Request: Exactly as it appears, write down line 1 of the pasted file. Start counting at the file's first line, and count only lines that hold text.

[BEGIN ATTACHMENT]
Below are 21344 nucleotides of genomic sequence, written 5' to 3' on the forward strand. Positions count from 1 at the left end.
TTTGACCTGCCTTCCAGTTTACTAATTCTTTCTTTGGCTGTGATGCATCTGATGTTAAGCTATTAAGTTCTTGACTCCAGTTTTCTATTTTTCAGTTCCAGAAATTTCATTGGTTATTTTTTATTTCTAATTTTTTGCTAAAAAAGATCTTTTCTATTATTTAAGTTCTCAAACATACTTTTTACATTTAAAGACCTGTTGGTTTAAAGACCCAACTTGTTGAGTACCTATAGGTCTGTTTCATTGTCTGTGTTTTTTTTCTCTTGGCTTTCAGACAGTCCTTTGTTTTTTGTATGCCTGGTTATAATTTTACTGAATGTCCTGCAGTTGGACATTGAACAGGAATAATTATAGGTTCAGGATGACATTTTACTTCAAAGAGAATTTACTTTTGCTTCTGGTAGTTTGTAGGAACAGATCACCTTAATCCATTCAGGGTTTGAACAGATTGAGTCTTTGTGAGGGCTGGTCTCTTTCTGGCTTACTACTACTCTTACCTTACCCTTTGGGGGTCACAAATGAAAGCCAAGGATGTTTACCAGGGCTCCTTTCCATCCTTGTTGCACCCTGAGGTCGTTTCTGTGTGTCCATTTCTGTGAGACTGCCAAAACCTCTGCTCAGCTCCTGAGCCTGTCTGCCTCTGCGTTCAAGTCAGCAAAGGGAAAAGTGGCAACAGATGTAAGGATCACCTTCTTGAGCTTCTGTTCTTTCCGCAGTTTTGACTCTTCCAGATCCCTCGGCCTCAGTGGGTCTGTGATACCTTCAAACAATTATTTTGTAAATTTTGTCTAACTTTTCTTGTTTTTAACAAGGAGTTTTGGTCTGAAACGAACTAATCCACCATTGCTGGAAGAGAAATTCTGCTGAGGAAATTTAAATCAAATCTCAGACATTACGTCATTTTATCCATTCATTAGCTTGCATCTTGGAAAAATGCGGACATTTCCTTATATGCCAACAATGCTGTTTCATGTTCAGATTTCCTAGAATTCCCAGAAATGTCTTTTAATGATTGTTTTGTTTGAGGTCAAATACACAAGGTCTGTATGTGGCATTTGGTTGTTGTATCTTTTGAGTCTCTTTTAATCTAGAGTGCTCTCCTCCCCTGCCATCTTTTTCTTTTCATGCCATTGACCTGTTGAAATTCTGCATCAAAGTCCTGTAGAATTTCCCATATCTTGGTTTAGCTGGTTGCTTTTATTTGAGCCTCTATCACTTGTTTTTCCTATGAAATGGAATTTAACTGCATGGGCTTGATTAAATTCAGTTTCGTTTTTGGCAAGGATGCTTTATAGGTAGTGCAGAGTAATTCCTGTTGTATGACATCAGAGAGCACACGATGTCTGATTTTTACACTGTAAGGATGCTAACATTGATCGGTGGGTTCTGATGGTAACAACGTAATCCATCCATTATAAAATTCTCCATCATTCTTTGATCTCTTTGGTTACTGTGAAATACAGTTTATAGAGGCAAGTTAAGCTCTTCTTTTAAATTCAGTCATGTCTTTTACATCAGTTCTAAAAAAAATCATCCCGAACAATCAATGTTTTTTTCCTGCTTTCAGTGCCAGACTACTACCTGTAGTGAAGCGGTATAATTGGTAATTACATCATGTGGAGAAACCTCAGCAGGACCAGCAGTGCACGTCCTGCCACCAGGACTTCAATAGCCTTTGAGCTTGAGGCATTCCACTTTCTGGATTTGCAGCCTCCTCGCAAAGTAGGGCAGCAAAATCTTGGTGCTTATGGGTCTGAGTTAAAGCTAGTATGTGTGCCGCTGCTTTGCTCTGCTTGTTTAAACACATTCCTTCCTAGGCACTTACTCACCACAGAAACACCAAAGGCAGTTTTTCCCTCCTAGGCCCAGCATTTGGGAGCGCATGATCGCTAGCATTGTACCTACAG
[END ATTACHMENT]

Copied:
Below are 21344 nucleotides of genomic sequence, written 5' to 3' on the forward strand. Positions count from 1 at the left end.